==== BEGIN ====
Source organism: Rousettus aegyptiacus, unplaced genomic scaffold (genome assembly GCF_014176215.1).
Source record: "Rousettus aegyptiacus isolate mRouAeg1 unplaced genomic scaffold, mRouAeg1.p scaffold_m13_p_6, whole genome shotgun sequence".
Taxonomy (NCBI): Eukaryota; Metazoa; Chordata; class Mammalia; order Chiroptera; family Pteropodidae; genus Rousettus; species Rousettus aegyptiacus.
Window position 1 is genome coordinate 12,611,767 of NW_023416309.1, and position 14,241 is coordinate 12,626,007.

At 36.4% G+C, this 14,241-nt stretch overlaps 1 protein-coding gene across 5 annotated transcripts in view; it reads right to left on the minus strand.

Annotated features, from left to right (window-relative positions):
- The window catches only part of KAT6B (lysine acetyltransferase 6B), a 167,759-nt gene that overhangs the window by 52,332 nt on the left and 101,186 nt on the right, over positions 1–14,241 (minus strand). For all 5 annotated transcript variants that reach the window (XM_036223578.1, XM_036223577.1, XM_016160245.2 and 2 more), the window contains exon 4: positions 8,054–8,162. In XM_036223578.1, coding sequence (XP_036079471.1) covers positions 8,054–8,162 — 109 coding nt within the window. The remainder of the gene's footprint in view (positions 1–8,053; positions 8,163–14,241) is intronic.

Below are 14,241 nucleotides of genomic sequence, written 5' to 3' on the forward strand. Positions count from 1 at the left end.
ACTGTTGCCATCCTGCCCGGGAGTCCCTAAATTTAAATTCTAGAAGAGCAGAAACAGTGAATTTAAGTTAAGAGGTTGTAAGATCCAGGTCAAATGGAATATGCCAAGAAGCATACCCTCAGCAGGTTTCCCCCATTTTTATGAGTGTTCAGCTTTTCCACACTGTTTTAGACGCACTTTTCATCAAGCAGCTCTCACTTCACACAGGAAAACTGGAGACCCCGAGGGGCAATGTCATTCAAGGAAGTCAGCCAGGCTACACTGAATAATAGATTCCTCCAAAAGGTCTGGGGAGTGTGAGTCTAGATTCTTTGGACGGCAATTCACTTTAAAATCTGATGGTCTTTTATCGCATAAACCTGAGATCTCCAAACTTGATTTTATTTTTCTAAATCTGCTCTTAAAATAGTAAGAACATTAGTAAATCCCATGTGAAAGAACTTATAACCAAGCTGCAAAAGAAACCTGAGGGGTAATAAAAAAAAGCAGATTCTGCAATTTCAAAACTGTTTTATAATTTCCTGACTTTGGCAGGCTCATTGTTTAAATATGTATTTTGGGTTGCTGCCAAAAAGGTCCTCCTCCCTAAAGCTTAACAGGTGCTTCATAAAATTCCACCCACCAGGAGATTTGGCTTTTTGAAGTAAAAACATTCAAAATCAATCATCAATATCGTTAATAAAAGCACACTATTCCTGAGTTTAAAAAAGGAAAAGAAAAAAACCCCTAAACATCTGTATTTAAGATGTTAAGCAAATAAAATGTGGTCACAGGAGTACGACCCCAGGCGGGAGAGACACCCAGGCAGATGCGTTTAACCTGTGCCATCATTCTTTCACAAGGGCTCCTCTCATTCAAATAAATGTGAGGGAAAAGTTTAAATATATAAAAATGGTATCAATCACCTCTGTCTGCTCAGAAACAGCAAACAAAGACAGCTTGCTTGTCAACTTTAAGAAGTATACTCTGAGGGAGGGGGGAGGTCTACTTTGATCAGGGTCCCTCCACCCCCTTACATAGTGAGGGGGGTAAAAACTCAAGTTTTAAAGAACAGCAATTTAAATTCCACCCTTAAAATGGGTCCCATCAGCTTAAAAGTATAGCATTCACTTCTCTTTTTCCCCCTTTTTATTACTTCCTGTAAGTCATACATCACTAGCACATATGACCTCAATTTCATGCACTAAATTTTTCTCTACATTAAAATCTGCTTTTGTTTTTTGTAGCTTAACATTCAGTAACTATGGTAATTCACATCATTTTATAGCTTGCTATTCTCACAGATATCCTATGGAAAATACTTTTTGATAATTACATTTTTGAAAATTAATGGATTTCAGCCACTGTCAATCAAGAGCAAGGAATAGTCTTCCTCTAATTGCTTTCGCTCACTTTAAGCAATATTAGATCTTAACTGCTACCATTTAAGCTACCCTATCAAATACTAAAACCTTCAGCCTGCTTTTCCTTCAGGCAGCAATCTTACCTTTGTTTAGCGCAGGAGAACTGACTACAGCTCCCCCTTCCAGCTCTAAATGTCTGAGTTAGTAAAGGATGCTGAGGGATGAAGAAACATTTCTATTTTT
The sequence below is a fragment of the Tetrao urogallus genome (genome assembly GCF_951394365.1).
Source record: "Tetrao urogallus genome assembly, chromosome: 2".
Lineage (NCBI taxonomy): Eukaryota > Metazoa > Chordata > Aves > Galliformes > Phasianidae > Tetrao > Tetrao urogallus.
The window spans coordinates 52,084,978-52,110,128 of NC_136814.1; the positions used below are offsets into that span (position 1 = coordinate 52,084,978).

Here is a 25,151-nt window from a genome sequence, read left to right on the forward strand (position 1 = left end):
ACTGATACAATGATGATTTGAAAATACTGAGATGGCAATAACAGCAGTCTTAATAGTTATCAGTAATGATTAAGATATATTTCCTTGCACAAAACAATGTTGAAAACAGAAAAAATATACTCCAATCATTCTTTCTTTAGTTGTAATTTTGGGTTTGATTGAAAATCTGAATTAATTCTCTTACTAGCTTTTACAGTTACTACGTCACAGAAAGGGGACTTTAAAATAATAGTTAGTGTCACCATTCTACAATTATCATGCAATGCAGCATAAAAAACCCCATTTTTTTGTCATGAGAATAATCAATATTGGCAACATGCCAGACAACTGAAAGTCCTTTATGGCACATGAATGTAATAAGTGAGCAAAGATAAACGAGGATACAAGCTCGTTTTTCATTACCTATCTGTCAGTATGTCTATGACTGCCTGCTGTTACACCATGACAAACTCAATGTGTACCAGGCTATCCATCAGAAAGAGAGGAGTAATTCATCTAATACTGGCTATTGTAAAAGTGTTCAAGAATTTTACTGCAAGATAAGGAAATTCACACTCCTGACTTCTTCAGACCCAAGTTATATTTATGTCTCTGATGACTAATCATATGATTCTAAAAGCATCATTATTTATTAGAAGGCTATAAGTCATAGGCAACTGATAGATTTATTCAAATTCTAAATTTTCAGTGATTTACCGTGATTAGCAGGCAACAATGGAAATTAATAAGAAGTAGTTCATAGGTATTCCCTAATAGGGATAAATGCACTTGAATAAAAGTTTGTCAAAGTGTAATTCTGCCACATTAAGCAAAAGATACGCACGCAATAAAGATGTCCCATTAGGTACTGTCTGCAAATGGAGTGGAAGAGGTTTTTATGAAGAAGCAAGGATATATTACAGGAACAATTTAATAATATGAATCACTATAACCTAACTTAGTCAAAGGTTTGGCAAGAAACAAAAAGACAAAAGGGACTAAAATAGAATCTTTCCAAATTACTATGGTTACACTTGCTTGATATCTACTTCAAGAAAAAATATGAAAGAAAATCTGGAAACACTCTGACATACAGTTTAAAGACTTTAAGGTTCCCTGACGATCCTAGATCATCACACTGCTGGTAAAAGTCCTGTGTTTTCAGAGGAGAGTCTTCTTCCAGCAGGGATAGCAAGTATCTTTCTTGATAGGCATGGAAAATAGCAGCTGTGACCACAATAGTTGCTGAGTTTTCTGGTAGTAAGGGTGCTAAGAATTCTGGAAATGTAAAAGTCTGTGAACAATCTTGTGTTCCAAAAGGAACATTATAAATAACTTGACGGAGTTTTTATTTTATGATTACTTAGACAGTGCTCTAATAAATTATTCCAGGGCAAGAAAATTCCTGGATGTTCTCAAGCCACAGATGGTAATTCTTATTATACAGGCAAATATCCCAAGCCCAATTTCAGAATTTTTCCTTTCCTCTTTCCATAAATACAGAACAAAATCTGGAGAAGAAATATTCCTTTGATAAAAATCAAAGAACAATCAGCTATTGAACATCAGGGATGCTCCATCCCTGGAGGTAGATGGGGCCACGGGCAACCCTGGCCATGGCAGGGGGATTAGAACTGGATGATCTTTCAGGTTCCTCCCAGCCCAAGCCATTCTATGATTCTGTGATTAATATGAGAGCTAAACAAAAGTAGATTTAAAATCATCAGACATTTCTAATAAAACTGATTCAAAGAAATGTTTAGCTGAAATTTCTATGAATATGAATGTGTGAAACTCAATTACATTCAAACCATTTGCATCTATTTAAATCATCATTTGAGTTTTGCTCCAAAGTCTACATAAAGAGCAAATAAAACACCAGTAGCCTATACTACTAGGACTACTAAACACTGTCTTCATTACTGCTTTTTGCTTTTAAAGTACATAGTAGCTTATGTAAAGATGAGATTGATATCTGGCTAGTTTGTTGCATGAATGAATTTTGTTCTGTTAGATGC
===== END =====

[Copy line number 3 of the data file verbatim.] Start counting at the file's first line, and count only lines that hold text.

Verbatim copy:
Taxonomy (NCBI): Eukaryota; Metazoa; Chordata; class Mammalia; order Chiroptera; family Pteropodidae; genus Rousettus; species Rousettus aegyptiacus.